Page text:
Usually Shannon entropy is used to prove channel coding results. Even for source-channel separation results shannon entropy is used. Given the equivalence between Shannon (global) vs Kolmogorov (local) notions of information, has there been a study to utilize Kolmogorov complexity for these results (or atleast to replace the source coding part in source channel separation results)?
For channel capacity, it seems difficult to replace Shannon entropy by Kolmogorov complexity. The definition of channel capacity does not contain any mention of entropy. Using the Shannon entropy gives the right formula for channel capacity (this is Shannon's theorem). If you replaced the formula with Shannon entropy by a formula with Kolmogorov complexity, it would presumably be a different formula, and so it would be the wrong answer.
If you want to send a string with Kolmogorov complexity $K$ through a channel with capacity $C$ using only slightly more than $K/C$ channel uses, this is very easy. Find the description of the Turing machine that produces the string. Then encode it with an error-correcting code so this description can be sent through the noisy channel with only a small probability of error.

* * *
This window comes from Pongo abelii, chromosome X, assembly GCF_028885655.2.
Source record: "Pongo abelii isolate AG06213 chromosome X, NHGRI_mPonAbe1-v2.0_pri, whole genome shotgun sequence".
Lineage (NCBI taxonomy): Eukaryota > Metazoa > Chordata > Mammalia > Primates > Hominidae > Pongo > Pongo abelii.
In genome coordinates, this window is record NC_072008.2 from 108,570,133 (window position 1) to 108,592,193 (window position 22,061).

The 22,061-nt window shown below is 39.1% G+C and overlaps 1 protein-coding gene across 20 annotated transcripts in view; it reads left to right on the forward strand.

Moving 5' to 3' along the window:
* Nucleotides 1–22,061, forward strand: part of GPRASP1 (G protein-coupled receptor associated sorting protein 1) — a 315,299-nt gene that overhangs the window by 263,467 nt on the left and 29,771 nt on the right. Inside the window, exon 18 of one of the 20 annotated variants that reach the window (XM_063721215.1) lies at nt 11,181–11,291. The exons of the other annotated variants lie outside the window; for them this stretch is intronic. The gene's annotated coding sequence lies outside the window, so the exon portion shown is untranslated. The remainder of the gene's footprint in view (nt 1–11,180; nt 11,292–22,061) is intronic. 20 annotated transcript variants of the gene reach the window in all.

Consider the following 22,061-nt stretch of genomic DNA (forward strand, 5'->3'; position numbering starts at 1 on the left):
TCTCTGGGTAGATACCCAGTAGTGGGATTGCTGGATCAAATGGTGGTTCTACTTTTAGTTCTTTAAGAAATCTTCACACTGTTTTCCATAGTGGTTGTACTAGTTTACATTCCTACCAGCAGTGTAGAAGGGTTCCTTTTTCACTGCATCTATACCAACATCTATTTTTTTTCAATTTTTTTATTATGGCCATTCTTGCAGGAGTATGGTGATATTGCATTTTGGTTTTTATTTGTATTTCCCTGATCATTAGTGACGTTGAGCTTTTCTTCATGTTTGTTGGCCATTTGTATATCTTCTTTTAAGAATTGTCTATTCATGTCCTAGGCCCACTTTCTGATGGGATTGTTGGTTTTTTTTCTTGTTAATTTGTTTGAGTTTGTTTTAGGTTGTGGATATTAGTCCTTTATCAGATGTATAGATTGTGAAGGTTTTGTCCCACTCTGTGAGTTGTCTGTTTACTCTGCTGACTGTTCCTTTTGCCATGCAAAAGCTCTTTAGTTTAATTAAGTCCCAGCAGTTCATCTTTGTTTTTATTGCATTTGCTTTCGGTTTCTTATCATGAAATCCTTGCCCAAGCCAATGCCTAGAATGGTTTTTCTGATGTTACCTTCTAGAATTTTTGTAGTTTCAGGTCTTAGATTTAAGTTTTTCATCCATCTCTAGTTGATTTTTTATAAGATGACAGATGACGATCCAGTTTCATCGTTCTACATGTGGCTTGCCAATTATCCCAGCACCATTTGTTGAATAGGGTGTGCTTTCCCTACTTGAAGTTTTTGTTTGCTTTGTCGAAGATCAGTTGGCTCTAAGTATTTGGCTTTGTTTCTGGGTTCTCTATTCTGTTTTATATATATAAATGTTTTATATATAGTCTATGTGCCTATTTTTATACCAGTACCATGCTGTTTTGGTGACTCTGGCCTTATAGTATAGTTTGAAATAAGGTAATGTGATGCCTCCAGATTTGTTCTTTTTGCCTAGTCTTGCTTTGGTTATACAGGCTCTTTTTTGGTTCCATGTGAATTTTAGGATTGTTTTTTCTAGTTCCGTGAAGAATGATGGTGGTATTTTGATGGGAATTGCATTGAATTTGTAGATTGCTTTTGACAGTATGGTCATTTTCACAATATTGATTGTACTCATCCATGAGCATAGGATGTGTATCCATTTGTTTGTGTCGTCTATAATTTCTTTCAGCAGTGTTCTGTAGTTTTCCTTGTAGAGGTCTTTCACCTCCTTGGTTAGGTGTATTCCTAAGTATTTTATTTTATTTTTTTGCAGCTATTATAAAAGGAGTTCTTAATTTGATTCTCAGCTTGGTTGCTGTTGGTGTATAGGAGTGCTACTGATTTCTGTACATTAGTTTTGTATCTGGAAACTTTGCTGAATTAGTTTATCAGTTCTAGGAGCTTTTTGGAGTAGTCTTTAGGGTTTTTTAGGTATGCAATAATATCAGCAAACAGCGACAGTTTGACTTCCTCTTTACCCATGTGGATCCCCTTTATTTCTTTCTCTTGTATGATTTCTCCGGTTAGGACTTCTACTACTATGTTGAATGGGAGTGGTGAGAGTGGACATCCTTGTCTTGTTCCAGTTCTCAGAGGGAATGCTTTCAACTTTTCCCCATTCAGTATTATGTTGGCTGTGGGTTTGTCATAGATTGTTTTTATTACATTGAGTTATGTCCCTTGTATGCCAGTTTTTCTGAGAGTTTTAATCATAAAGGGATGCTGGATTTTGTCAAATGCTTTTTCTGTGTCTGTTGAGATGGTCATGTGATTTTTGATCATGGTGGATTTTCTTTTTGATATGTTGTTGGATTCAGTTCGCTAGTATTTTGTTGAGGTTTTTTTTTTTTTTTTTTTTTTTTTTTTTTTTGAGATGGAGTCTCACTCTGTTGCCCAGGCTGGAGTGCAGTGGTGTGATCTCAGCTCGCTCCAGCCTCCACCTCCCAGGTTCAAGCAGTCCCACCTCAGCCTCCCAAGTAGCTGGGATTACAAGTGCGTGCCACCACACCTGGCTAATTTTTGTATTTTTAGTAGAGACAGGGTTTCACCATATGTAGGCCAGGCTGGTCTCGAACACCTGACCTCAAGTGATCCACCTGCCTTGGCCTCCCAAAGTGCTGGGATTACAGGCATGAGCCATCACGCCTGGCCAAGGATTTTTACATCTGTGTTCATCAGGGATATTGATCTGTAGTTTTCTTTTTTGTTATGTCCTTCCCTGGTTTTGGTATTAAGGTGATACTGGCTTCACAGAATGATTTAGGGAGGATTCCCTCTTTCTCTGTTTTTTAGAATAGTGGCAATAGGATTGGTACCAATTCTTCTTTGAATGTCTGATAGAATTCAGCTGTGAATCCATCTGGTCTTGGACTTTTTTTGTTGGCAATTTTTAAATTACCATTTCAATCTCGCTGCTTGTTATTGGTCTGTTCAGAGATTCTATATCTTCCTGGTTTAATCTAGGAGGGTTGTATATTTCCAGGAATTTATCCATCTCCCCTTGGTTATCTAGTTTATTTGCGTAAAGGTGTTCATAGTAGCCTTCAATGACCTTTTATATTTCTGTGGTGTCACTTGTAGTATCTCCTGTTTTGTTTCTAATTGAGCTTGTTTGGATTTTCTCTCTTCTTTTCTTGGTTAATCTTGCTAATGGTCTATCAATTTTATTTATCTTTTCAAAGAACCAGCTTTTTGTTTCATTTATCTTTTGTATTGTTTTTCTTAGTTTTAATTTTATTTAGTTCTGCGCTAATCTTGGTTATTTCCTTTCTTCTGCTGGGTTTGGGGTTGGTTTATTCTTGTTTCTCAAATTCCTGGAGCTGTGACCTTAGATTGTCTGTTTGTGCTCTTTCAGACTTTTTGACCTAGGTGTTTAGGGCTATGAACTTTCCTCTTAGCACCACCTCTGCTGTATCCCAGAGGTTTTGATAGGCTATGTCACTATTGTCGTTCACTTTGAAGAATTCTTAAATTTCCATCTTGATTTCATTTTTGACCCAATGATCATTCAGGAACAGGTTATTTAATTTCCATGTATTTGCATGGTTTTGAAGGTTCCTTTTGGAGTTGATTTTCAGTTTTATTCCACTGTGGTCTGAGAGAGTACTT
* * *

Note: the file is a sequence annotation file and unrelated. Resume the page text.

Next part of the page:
The hard part of the source-channel separation theorem is showing that you can't do better than the obvious method (described in the previous paragraph) of first compressing and then encoding. I don't know whether anybody has proved this for Kolmogorov complexity and channel capacity, but it's a reasonable question to investigate.
I am not sure what you are talking about when you use the local/global qualifiers on Shannon's entropy and Kolmogorov's complexity.
So correct me if I am wrong.
Shannon's entropy is computable. Kolmogorov's complexity is not. Therefore they do not describe the same problem.
You could see Shannon's entropy as an upper bound to Kolmogrov's complexity.